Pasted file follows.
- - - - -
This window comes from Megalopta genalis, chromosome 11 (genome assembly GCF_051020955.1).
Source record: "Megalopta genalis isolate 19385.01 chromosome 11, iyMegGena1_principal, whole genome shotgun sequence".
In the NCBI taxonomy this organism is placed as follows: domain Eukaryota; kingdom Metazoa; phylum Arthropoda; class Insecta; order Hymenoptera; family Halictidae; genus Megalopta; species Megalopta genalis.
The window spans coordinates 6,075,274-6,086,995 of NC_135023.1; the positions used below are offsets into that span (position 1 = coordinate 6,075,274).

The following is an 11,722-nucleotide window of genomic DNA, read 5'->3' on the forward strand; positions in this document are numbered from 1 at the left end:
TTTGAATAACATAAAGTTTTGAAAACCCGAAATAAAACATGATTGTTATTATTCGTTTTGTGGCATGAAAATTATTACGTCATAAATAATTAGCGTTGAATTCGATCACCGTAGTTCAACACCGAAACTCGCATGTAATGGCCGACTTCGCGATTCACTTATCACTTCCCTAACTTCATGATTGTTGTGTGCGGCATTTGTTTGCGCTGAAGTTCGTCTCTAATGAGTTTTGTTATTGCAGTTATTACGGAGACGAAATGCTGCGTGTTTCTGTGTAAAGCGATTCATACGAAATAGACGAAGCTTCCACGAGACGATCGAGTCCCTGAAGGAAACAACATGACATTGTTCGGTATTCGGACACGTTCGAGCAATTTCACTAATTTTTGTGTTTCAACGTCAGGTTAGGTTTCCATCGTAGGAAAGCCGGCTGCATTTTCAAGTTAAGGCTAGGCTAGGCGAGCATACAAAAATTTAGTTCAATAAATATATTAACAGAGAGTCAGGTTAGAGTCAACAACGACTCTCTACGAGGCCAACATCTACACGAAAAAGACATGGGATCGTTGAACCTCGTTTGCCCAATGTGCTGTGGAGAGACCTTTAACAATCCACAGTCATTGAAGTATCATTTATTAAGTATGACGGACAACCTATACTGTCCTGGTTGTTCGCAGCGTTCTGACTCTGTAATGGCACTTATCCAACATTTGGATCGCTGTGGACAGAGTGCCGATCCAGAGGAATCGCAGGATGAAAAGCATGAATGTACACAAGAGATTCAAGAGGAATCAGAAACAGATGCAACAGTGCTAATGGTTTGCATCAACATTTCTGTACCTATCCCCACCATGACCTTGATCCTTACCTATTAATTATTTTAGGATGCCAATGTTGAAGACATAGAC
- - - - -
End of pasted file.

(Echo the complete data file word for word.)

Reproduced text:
This window comes from Megalopta genalis, chromosome 11 (genome assembly GCF_051020955.1).
Source record: "Megalopta genalis isolate 19385.01 chromosome 11, iyMegGena1_principal, whole genome shotgun sequence".
In the NCBI taxonomy this organism is placed as follows: domain Eukaryota; kingdom Metazoa; phylum Arthropoda; class Insecta; order Hymenoptera; family Halictidae; genus Megalopta; species Megalopta genalis.
The window spans coordinates 6,075,274-6,086,995 of NC_135023.1; the positions used below are offsets into that span (position 1 = coordinate 6,075,274).

The following is an 11,722-nucleotide window of genomic DNA, read 5'->3' on the forward strand; positions in this document are numbered from 1 at the left end:
TTTGAATAACATAAAGTTTTGAAAACCCGAAATAAAACATGATTGTTATTATTCGTTTTGTGGCATGAAAATTATTACGTCATAAATAATTAGCGTTGAATTCGATCACCGTAGTTCAACACCGAAACTCGCATGTAATGGCCGACTTCGCGATTCACTTATCACTTCCCTAACTTCATGATTGTTGTGTGCGGCATTTGTTTGCGCTGAAGTTCGTCTCTAATGAGTTTTGTTATTGCAGTTATTACGGAGACGAAATGCTGCGTGTTTCTGTGTAAAGCGATTCATACGAAATAGACGAAGCTTCCACGAGACGATCGAGTCCCTGAAGGAAACAACATGACATTGTTCGGTATTCGGACACGTTCGAGCAATTTCACTAATTTTTGTGTTTCAACGTCAGGTTAGGTTTCCATCGTAGGAAAGCCGGCTGCATTTTCAAGTTAAGGCTAGGCTAGGCGAGCATACAAAAATTTAGTTCAATAAATATATTAACAGAGAGTCAGGTTAGAGTCAACAACGACTCTCTACGAGGCCAACATCTACACGAAAAAGACATGGGATCGTTGAACCTCGTTTGCCCAATGTGCTGTGGAGAGACCTTTAACAATCCACAGTCATTGAAGTATCATTTATTAAGTATGACGGACAACCTATACTGTCCTGGTTGTTCGCAGCGTTCTGACTCTGTAATGGCACTTATCCAACATTTGGATCGCTGTGGACAGAGTGCCGATCCAGAGGAATCGCAGGATGAAAAGCATGAATGTACACAAGAGATTCAAGAGGAATCAGAAACAGATGCAACAGTGCTAATGGTTTGCATCAACATTTCTGTACCTATCCCCACCATGACCTTGATCCTTACCTATTAATTATTTTAGGATGCCAATGTTGAAGACATAGAC